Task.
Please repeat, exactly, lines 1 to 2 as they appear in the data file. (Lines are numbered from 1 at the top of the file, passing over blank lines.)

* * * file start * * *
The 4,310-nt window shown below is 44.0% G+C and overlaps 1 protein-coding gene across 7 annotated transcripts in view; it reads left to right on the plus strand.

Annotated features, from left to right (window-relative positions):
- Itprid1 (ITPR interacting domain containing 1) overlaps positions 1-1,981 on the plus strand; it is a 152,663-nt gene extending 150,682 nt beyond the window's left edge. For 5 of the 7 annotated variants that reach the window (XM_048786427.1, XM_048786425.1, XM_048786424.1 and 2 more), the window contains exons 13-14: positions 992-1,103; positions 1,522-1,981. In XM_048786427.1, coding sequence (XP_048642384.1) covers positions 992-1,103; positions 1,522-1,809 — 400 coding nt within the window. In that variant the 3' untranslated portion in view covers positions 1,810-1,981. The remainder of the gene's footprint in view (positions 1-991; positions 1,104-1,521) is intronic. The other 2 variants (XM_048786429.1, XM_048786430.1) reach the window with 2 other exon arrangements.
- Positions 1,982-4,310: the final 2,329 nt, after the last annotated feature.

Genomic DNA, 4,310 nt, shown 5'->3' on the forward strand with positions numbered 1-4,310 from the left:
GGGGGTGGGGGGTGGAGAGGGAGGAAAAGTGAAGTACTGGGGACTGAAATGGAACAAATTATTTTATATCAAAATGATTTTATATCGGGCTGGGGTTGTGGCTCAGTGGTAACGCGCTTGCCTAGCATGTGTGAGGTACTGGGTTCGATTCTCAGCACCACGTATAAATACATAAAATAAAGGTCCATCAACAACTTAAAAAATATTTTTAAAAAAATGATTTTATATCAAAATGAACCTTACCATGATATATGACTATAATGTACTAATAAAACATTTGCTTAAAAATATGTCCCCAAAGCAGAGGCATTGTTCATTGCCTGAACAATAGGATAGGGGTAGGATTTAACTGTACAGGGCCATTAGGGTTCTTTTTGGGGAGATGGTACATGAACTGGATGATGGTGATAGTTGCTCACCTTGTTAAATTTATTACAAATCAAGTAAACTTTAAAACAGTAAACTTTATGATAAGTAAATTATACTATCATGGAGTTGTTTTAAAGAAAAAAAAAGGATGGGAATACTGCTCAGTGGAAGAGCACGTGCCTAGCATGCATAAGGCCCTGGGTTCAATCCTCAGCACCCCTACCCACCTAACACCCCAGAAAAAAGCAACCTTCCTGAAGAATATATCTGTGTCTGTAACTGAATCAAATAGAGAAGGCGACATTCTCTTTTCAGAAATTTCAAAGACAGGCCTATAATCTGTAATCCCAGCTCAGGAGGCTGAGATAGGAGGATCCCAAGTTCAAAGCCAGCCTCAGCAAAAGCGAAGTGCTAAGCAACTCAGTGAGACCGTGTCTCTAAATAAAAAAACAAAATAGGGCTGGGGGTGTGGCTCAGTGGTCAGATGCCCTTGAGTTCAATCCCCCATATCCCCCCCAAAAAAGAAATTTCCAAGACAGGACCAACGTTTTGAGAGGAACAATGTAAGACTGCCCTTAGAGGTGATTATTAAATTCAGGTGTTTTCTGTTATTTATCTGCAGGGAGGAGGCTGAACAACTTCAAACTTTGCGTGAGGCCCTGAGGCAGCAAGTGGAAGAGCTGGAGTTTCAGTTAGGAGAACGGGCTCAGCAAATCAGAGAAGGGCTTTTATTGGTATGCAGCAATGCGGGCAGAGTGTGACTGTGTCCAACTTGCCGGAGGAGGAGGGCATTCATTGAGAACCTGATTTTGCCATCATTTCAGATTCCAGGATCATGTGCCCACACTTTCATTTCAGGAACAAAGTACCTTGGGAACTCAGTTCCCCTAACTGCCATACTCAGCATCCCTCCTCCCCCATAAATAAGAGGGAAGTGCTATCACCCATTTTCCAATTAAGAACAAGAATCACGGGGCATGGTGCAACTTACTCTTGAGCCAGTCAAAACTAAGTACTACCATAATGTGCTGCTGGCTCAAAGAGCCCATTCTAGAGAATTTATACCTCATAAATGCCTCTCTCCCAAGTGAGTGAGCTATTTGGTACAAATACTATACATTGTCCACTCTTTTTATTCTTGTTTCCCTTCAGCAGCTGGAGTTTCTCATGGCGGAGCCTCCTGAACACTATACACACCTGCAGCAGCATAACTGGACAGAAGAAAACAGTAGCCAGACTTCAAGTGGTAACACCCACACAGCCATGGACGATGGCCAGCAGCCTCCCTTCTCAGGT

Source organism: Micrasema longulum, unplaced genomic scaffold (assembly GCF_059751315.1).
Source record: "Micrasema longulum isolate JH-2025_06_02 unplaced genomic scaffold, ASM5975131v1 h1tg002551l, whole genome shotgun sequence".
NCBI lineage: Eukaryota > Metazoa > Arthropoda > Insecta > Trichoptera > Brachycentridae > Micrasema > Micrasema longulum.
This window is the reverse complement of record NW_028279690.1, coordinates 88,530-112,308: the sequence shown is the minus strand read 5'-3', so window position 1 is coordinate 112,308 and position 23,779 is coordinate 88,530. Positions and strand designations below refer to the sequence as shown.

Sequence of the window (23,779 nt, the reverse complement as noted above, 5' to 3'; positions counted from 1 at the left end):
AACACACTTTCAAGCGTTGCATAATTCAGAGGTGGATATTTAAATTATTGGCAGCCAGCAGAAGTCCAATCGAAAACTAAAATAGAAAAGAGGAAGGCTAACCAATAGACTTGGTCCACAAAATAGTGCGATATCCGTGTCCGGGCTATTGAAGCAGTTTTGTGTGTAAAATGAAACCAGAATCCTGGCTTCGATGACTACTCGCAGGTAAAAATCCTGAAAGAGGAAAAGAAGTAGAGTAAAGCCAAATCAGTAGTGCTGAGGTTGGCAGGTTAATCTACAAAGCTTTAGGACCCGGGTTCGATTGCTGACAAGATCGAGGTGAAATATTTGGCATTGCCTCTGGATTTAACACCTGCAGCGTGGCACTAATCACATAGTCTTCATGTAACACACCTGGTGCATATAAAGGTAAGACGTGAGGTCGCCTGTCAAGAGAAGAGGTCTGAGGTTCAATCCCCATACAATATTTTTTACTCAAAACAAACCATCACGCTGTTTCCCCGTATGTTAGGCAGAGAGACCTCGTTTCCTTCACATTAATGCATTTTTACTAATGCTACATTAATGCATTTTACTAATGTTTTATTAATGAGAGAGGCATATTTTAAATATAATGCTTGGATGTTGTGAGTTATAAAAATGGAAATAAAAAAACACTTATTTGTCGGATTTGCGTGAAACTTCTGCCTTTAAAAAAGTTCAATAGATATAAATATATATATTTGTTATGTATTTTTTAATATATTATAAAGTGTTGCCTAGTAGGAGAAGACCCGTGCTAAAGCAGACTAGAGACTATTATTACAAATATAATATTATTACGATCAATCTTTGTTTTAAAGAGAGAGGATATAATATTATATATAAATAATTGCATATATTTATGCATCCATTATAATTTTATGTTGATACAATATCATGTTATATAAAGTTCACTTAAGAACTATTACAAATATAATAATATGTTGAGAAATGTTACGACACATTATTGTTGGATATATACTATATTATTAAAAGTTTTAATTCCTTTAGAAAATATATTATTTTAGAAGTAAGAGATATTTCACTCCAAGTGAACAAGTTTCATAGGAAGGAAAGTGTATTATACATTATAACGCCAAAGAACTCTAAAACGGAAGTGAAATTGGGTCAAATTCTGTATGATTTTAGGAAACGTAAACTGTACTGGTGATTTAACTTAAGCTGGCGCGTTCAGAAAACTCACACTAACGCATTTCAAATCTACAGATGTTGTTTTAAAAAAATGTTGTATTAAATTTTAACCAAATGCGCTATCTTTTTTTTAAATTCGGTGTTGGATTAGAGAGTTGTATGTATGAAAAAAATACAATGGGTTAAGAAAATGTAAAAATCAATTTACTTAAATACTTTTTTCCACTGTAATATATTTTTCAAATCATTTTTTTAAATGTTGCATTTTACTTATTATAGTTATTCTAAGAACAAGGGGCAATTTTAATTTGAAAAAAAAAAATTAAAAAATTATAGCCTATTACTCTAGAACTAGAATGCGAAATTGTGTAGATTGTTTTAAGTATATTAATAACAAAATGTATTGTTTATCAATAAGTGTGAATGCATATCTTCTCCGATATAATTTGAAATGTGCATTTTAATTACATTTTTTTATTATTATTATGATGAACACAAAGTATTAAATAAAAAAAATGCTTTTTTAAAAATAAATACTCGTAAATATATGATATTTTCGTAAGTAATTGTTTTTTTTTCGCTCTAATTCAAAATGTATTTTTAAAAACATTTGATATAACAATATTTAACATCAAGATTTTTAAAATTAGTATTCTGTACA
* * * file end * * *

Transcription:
The 4,310-nt window shown below is 44.0% G+C and overlaps 1 protein-coding gene across 7 annotated transcripts in view; it reads left to right on the plus strand.

Annotated features, from left to right (window-relative positions):